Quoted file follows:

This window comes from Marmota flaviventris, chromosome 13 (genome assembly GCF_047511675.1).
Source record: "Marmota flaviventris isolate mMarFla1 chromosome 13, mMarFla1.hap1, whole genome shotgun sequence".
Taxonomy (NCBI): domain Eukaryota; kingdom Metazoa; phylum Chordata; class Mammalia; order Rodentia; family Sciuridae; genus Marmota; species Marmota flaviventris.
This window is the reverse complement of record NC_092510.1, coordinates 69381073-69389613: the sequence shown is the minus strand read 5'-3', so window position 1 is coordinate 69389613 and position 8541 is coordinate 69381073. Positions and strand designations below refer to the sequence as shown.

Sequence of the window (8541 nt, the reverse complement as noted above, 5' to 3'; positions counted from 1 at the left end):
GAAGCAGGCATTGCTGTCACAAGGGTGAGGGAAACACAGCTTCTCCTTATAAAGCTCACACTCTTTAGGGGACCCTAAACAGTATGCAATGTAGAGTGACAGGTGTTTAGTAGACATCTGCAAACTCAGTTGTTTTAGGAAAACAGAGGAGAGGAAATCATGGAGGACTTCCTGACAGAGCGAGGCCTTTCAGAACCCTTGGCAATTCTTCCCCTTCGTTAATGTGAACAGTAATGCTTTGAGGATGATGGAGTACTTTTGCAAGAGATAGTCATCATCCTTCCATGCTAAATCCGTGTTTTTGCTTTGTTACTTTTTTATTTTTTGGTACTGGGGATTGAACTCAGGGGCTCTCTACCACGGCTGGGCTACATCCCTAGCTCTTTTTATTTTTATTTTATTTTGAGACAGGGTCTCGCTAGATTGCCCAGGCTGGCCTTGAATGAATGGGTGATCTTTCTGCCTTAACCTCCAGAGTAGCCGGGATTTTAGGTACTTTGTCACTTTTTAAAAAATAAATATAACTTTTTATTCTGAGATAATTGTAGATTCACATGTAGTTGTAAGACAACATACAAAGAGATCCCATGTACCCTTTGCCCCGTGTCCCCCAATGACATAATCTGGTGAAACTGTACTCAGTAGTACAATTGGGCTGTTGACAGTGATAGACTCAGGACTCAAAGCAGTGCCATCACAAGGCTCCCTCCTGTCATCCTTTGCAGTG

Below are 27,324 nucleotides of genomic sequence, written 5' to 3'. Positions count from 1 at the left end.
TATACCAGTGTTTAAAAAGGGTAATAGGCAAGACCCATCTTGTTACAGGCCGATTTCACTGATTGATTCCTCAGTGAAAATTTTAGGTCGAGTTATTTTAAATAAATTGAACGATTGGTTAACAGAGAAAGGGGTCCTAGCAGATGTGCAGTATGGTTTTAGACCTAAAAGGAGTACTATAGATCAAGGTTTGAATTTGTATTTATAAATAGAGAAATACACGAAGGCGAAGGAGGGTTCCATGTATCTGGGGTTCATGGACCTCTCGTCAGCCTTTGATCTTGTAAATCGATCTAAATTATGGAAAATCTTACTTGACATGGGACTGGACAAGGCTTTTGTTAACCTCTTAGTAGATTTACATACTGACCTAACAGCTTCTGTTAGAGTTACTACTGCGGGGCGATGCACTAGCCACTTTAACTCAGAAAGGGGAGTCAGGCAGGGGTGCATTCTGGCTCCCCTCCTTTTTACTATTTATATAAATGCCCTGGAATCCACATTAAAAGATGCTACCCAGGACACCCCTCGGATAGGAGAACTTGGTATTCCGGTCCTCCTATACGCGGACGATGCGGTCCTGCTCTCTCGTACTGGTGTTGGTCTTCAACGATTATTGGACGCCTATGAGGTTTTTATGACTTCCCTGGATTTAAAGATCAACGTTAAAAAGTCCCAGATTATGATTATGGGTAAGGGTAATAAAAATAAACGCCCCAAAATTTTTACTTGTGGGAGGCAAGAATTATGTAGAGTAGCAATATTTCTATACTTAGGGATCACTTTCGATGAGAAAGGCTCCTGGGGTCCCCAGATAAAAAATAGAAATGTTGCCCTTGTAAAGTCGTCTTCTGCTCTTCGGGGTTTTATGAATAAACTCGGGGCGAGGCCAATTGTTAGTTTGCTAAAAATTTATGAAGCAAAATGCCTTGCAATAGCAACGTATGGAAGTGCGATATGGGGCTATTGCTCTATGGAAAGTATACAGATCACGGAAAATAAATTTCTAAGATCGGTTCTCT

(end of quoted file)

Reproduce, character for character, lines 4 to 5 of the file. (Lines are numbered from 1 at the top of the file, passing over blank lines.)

This window is the reverse complement of record NC_092510.1, coordinates 69381073-69389613: the sequence shown is the minus strand read 5'-3', so window position 1 is coordinate 69389613 and position 8541 is coordinate 69381073. Positions and strand designations below refer to the sequence as shown.

Sequence of the window (8541 nt, the reverse complement as noted above, 5' to 3'; positions counted from 1 at the left end):